Persimmon tree leaf diseases

Diseases of the Persimmon Tree

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Persimmon trees are excellent, interesting specimen trees, according to Edward F. Gilman, a horticulturist with the University of Florida. The common persimmon (Diospyros virginiana) is native to America and grows well in U.S. Department of Agriculture (USDA) hardiness zones 4 through 8a. The non-native Japanese persimmon (Diospyros kaki) is not as cold-hardy as the common persimmon but has superior fruit, according to David Parker, a horticulturist with Clemson University. Both trees can suffer from a number of diseases.

Leaf Spot

Leaf spot is a fungal disease caused by a several different types of fungi. The disease causes ugly spots to appear on the leaves of the tree. In some cases, the spots fall out, leaving the leaves with a “holey” appearance. In other cases, depending on the particular fungus, the spots may enlarge and spread, become greasy in texture, or develop raised edges. Often, the leaves will curl or shrivel up. Affected leaves may even drop prematurely from the tree. If the fruit is infected, the skin may develop spots or split open.

While leaf spot is unattractive, it is not fatal to the tree. Once a tree is infected, the disease must run its course. To prevent the disease from returning the next year, rake up dropped leaves so the fungus does not overwinter in the soil. Many of the fungi spread on water, so avoid wetting the leaves of the tree during irrigation. Chemical methods such as applying a fungicide are often ineffective, as thorough coverage of trees of this size (up to 60 feet tall) can be difficult.

Vascular Wilt

Vascular wilt is a disease of the water-carrying system of the persimmon tree, including the roots. In persimmon trees, it is caused by fungi of the genre Verticillium. These diseases are not limited to persimmon trees, but can infect vegetables and other plants as well.

As the disease progresses through the tree, the persimmon leaves wilt and begin to turn light green and yellow. Over time, they turn brown and shrivel up. The wood also becomes discolored. Fruit may not develop at all, or it may develop in a disfigured form, or develop partially and then wither and die. Eventually, the tree will die.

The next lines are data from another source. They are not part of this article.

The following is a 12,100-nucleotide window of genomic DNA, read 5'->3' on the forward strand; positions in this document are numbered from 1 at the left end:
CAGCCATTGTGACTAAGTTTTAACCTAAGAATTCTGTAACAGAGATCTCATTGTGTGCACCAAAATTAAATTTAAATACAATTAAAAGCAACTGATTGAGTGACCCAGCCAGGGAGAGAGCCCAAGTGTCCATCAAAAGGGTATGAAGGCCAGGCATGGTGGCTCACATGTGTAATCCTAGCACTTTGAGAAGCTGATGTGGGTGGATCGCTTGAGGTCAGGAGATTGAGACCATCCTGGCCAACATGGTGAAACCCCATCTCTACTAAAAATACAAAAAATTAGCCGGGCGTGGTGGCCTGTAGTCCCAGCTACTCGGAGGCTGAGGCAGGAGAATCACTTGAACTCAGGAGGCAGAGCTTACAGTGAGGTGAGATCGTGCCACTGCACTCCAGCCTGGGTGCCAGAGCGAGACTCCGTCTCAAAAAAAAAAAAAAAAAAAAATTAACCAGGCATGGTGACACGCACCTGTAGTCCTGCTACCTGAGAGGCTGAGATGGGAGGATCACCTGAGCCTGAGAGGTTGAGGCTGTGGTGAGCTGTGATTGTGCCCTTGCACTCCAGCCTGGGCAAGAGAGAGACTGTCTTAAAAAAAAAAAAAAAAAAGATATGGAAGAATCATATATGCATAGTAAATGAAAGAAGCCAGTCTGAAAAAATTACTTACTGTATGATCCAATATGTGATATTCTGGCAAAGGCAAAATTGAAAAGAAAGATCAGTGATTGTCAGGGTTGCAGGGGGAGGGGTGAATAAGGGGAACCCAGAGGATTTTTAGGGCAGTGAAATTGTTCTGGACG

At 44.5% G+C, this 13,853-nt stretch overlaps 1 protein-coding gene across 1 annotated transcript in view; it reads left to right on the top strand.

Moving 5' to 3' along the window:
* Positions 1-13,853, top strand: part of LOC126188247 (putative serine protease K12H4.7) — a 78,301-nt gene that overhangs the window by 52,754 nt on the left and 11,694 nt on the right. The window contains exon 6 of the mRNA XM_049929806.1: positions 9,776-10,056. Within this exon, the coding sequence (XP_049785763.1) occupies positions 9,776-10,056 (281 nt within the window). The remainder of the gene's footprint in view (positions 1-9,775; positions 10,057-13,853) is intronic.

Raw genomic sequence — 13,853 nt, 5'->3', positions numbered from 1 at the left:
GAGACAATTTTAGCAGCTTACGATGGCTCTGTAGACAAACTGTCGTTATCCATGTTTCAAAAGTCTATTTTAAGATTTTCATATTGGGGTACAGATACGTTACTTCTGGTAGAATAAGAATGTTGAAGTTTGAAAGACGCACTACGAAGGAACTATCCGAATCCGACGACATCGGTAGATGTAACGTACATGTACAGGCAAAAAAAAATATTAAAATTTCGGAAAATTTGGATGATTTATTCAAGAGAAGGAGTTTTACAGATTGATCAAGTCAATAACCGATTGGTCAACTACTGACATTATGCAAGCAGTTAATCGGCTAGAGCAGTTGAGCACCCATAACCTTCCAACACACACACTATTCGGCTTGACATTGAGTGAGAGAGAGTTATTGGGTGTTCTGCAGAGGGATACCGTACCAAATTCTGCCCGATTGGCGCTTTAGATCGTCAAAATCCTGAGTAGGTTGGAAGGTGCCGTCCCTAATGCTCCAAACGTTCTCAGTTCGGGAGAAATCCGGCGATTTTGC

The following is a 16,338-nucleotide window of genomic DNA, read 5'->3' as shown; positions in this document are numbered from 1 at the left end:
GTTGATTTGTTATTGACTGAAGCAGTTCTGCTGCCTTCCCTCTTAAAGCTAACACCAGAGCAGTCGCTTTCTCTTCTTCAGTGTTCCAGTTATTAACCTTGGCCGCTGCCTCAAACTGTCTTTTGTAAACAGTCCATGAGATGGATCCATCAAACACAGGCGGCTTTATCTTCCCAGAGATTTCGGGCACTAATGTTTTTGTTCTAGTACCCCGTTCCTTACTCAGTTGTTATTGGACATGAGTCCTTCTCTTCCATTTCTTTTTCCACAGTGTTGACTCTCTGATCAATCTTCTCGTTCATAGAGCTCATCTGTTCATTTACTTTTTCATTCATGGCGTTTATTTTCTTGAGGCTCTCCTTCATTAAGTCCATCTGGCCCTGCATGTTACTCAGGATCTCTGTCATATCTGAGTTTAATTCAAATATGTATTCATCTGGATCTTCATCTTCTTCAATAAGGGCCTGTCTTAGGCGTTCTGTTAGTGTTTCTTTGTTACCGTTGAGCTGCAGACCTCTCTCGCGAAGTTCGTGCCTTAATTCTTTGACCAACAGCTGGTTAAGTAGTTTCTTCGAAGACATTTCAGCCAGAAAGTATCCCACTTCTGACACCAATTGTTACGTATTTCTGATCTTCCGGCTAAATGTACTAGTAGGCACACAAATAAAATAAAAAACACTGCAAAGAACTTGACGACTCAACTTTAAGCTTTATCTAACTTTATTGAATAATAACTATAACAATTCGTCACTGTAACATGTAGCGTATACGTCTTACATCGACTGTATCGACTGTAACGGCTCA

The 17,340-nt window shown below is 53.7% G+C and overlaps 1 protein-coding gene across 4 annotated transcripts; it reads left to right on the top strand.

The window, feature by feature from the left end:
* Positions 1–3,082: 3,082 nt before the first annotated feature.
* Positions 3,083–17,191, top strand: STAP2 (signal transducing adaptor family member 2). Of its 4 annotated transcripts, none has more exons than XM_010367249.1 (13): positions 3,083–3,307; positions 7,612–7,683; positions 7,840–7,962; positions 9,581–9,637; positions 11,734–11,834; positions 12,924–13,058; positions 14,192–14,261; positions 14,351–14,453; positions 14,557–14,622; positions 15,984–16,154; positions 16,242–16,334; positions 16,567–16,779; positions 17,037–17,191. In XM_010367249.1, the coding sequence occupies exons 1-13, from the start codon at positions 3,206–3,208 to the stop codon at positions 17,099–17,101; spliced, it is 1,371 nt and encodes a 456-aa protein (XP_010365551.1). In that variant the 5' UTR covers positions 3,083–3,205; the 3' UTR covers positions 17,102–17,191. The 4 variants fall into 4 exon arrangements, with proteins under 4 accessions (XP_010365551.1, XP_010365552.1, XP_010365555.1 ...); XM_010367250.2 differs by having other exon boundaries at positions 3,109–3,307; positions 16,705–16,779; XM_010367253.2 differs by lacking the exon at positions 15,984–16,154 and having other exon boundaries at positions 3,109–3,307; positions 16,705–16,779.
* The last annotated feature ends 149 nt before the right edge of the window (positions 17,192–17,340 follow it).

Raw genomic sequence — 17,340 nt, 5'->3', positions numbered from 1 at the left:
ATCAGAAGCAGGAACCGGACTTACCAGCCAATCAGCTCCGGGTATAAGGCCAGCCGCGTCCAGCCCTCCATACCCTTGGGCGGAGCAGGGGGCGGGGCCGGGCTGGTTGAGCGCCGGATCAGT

The fungi that cause Verticillium wilt live in the soil, and cannot be killed by spraying the tree with a fungicide. Drenching the soil with a fungicide is also usually ineffective, according to J. Louter, a horticulturist with the University of Guelph. The best way to deal with the disease is to prevent it by planting wilt-resistant varieties of persimmon trees in soil that is free of the pathogen.

Twig Blight

Twig blight occurs when the twigs of a persimmon tree begin to die back from the tips inward. This is usually caused by a fungal disease that infects the sapwood of the tree. The fungus enters the tree on the bodies of insects, most commonly, the persimmon borer. As the insect bores into the wood of the tree, the fungus infects the wood.

Twig blight can affect individual branches, causing cankers to develop (dark, sunken, cracked areas of dead wood), or it can affect the entire tree. In the case of the former, the branches can be pruned off in order to stop the spread of the disease. If the tree begins to die from the crown downward, the heartwood is probably infected and the tree will die.

Once a tree is infected, it can only be saved if the diseased limbs are pruned off. The best way to prevent the disease is to control for insects that may carry the fungus. Watch your tree for signs of an insect infestation, and spray the tree with insecticide if necessary.

First Report of Circular Leaf Spot of Persimmon Caused by Mycosphaerella nawae in Spain